April 13.1041. The Attorney-General to the King. On the Duke of York's surrender of a patent granting him Newcastle and other lands, you are hereby pleased to grant him that same town and all the river of Delaware, and a tract of land on the west side thereof from Shookill [Schuylkill] Creek on the Delaware to Bombay Hook and back into the woods so far as the Minquas country; and from Bombay Hook to Cape Henlopen, now called Cape James, and back into the woods three Indian days. Copy. Signed, R. Sawyer. 2 pp. [Col. Papers, Vol. L., No. 94.]
April 16.1042. Minutes of Council of Virginia. Henry Whiting being summoned to appear to answer for using words of dangerous consequence, "if care be not taken for cessation, we must all go plundering with others;" and the same words being proved, was suspended from the Council and required to find surety for good behavior. [Col. Entry Bk., Vol. LXXXIV., p. 159.]
[April 17].1043. Interrogatories to be addressed to George Hannay, Provost Marshal of Barbados, in three causes depending between Samuel Hanson against Sir Richard Dutton. 6 pp. Endorsed. Recd. 17 April 1683. [Col. Papers, Vol. L., No. 95.]
[April?].1044. A chronological digest of the history of the three causes pending between Samuel Hanson and Sir Richard Dutton. 10 pp. [Col. Papers, Vol. L., No. 96.]
[April.]1045. Answer of George Hannay to the interrogatories of Samuel Hanson. Signed, Geo. Hannay, 1683. 6 pp. [Col. Papers, Vol. L., No. 97.]
[April. 17]1046. Journal of Lords of Trade and Plantations. The appeal of Robert Wright and Francis Pew against Robert Cornwall to be heard on Friday 27th.
Draft powers and instructions to Sir William Stapleton read and approved.
The Lord Privy Seal produced a letter from Lord Baltimore of 8th February (see No. 934) complaining of Mr. Penn's behaviour. Ordered, that the Lord Keeper examine the boundaries laid down in the patents of Lord Baltimore and of Mr. Penn, and in the Duke of York's patent for Newcastle, and meanwhile request the Duke to grant no conveyance of those parts to Mr. Penn till the dispute be settled. Sir John Werden undertook this on behalf of the Duke. Letters to be written to Lord Baltimore and Mr. Penn to compose their differences.
In reply to Mr. Jeaffreson, the Lords explained the word men, used in respect of malefactors for transportation, to include women.
Hanson's further complaint read (see No. 1040 I). Mr. Hannay to answer Mr. Hanson's Mr. Hanson's interrogatories (see No. 1043). Memorandum of documents despatched and received. [Col. Entry Bk., Vol. CVII., pp. 136–141.]
April 18.1047. Journal of Council and Assembly of Antigua. Order of his Excellency of 29th March, forbidding proceedings against those absent on the expedition against the Indians until their return, and asking for provision for the wounded and families of the killed. Message of the Council desiring the Assembly's concurrence in drawing up an Act to that effect. Message of the Assembly concurring; the proportion of grants for wounded or killed to be settled by two members of Council and two of Assembly. [Col. Papers. Vol. XLIX., No. 81.]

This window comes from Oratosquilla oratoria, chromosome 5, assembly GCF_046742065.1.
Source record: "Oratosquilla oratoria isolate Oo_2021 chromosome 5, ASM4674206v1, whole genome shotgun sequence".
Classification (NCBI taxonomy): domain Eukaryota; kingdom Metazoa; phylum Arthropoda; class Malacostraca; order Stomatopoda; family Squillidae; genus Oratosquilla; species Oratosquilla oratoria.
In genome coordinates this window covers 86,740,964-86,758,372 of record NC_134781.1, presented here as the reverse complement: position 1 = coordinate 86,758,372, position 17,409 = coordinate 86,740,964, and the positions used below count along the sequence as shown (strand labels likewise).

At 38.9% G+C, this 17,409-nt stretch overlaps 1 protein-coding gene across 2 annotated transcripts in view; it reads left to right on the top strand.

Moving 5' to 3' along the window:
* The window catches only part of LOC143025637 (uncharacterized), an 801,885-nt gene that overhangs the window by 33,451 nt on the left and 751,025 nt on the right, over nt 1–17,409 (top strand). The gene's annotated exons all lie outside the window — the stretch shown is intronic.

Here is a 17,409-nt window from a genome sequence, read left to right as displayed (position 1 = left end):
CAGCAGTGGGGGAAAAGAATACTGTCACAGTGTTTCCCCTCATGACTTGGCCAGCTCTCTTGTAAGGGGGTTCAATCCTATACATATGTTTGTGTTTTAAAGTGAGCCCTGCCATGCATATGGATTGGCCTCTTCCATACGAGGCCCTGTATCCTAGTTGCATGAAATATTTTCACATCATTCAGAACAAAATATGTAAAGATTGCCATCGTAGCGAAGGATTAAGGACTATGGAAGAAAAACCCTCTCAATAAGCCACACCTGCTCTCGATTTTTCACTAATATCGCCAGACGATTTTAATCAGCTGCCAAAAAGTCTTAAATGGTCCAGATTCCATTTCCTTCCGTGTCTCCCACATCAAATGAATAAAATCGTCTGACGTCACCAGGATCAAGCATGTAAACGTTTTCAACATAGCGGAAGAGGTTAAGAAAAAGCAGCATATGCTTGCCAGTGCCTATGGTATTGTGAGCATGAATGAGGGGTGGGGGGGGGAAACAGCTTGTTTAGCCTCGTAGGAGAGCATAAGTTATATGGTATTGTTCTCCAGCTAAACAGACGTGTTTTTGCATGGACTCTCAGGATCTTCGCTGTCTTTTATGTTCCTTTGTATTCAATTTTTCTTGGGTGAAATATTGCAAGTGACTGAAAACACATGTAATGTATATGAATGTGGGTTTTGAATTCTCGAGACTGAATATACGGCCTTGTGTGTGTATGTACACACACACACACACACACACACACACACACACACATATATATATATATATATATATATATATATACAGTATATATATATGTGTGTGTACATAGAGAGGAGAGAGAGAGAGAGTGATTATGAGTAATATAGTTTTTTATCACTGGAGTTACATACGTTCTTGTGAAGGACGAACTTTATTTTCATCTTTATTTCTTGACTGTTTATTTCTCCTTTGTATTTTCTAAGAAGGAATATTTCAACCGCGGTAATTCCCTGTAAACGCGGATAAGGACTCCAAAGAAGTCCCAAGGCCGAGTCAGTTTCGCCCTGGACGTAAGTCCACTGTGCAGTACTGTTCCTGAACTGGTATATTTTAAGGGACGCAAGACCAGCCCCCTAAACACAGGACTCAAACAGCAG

April 20.1048. Minutes of Council of St. Christophers. Ordered that the Militia begin on the 21st instant to keep guards and horse rounds as formerly. [Col. Papers, Vol. L., No. 98.]
April 20.1049. Abstract of proceedings of Council of St. Christophers from 20th April 1683 to 20th January 1684. 1½ pp. [Col. Papers, Vol. L., No. 99.]
April 23.
Barbados.
1050. The Governor and Council of Barbados to Lords of Trade and Plantations. Forwarding quarterly returns of the proceedings of Council from 7th December to 7th March, and of imports within the same period. Signed., Ri. Dutton, Fran. Bond, Robert Davers, Richard Howell, Sam. Newton, John Peers, Edwyn Stede, Henry Walrond, Thomas Walrond. ½ p. Endorsed. Recd. 27 June 1683. [Col. Papers, Vol. L., No. 100, and Col. Entry Bk., Vol. VII., p. 187.]
April 23.1051. Minutes of Council of Barbados, Order for a further advance of money to Simon Cooper for the Magazine, and for payment of six months' salary to the Clerk and Marshal of Assembly, for discharge of Edwyn Stede's disbursements in respect of stores and arms, and for payment of a year's salary of 50l. to Richard Bate.
April 24.Order for payment to Samuel Newton for bricks for the Magazine, and for payment of the gunners and matrosses of Hole's and Oistin's forts. John Saunders to do the carpenter's work at the Magazine. Address of the Council and Assembly to the King. The Assembly brought up a Bill for the further accommodation of the Governor on his intended voyage, which was read thrice and passed. [Col. Entry Bk., Vol. XI., pp. 563–569.]
April 23.1052. Journal of Assembly of Barbados. No quorum present.
April 24.The levy upon windmills falling short by 110l. of the sum granted to the Governor, ordered that it be made up out of the money raised by the Excise Act. The Assembly's year expired this day. [Col. Entry Bk., Vol. XIII., p. 520, 521.]
April 26.
Hampton Court.
1053. Order of the King in Council. That the draft of powers and instructions for Sir William Stapleton submitted by Sir Leoline Jenkins, which were this day read and approved by the Board, be prepared for the royal signature.Signed, Francis Gwyn. ½ p. Endorsed. [Col. Papers, Vol. L., No. 101.]
April 26.
Whitehall.
1054. Order of the King in Council. On the petition of Sarah Bland, ordered that the Clerk of the Council in waiting do take sufficient security of Sarah Bland for her appearance at her appeal to the King in Council, and that she be excused from giving any further security in Virginia.Signed, Francis Gwyn. [Col. Entry Bk., Vol. LXXXII., pp. 119–120.]